As mentioned at the start of the article, Varoufakis’s fear is that the economic turmoil generated by a Grexit would bring about mass capital flight from Greece – when all economic assets are shifted out of the country. Some on the Left of his party posit nationalisation and public control as a solution, perceiving betrayal in the way this measure has been ignored by most of Syriza’s leadership in favour of retaining capitalist modes of ownership. While it is unclear whether Syriza have a mandate for nationalisation as they do for ending austerity, this might eventually be one of the few options left for a government seeking to restore popular sovereignty. At present, Greek leader Alexis Tsipras is trying to make concessions in return for a new injection of cash – yet his statement “everything else in its own time” implies this is not the end of Syriza’s mission to remove austerity.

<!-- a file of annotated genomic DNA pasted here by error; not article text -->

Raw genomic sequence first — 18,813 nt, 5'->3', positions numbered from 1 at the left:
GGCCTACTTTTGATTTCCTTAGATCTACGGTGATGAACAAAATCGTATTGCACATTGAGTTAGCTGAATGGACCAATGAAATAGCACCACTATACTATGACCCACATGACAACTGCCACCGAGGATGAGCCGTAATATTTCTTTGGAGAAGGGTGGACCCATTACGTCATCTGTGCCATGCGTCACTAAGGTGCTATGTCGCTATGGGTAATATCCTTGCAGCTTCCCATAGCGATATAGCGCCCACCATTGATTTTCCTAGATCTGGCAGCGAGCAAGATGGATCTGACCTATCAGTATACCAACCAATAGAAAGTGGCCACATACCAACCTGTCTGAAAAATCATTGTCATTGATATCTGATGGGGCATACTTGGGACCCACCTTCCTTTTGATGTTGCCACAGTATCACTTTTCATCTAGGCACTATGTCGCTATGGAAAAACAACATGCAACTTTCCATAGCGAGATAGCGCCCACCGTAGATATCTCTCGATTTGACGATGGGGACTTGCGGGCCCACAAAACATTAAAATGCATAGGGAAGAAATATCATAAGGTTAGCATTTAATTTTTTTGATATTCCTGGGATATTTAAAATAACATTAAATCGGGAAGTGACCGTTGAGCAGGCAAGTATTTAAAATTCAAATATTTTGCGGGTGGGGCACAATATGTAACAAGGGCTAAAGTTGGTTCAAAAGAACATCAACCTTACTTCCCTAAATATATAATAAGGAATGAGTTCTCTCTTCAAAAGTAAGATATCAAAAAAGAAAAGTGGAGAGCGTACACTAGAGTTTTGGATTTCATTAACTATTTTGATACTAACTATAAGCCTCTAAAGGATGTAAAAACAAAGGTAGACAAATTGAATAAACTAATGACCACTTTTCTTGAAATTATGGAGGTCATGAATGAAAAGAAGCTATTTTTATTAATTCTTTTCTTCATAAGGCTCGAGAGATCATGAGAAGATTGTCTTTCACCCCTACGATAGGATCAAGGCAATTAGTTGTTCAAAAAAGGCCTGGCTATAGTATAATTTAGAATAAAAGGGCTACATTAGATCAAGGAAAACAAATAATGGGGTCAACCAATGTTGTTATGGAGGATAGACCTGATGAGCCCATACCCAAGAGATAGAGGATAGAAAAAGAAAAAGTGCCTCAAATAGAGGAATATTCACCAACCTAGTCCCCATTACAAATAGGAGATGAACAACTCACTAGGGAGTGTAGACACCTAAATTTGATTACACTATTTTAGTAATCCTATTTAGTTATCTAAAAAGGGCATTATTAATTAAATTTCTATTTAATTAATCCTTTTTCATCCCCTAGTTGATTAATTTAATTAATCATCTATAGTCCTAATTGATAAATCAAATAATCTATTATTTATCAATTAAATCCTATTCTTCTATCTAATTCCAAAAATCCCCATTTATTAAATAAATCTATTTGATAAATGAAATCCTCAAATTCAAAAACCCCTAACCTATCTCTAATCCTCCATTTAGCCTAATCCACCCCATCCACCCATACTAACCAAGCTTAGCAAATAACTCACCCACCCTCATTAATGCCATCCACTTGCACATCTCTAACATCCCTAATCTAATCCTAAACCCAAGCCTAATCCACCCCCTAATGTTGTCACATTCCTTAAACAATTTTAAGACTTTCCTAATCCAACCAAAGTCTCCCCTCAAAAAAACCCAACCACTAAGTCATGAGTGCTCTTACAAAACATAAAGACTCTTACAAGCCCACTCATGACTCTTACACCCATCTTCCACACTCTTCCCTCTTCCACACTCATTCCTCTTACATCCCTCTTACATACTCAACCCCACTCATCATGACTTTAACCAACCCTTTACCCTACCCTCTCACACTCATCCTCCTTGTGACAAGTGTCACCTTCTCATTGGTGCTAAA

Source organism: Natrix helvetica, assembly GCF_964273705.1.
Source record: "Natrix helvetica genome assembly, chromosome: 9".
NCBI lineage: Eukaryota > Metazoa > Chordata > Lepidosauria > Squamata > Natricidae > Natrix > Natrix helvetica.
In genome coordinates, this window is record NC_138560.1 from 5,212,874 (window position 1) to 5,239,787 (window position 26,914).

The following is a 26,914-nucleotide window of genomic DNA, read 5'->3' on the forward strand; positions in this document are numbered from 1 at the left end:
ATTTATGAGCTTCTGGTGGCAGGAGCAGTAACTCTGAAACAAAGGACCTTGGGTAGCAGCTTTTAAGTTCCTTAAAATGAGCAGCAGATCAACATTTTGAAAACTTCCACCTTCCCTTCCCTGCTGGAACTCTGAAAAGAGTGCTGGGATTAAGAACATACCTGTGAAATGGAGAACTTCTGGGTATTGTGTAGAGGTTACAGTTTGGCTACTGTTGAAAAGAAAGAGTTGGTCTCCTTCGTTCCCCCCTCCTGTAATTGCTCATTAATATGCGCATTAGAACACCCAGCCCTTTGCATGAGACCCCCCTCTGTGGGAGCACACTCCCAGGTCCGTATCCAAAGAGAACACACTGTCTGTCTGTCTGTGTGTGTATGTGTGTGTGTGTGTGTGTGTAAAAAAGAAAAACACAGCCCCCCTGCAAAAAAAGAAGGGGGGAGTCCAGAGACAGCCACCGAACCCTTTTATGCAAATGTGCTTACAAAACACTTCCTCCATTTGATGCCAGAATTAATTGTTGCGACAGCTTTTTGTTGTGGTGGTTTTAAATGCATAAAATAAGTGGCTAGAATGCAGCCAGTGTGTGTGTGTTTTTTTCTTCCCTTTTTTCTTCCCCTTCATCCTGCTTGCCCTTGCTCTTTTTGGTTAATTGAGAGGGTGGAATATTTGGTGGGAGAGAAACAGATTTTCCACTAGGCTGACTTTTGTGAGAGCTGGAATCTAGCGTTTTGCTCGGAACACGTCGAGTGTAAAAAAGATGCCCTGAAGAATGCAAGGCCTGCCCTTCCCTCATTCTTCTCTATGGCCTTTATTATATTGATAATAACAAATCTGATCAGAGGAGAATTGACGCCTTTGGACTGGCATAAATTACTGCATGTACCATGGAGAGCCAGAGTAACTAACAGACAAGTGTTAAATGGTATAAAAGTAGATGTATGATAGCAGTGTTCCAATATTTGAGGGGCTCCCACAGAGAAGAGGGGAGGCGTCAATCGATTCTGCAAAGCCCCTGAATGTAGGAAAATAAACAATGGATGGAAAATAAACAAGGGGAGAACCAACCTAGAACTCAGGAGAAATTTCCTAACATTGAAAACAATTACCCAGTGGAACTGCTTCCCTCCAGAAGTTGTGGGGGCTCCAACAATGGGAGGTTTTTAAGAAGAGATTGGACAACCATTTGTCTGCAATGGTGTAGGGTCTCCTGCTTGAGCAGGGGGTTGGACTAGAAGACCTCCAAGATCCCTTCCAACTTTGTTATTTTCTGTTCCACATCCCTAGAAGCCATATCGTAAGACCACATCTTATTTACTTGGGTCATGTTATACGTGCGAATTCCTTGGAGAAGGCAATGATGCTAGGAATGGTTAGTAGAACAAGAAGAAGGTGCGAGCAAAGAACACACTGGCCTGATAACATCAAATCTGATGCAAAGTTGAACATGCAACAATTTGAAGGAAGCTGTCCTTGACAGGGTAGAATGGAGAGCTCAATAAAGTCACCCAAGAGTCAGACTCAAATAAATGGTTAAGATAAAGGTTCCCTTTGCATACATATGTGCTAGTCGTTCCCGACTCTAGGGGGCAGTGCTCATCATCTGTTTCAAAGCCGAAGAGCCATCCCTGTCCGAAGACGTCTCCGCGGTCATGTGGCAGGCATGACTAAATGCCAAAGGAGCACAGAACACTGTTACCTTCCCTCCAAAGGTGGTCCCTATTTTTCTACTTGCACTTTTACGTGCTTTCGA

In the meantime, Europe is “dividing between the north and the south, and the young and the old“. Austerity has seen Greece’s economy shrink by nearly 30% since the 2008 crisis, an estimated one million jobs disappear, and kept roughly 25% of the population unemployed, while public sector pay has been frozen, and the minimum wage actually slashed. It is obviously not ideal for Greece to persist with these policies, imposed from the outside, while pursuing debt which everyone knows will never be paid off: it brings to mind the concept of Odious Debt. As Thomas Sankara said of Odious Debt, “”if we do not pay, the capital lenders will not die; if we pay, we will die”. But the problem for Greece, as Wolfgang Schäubles must know, is that the only way to walk away from their odious debts at present is through a Grexit – the economic equivalent of base jumping into an unexplored abyss.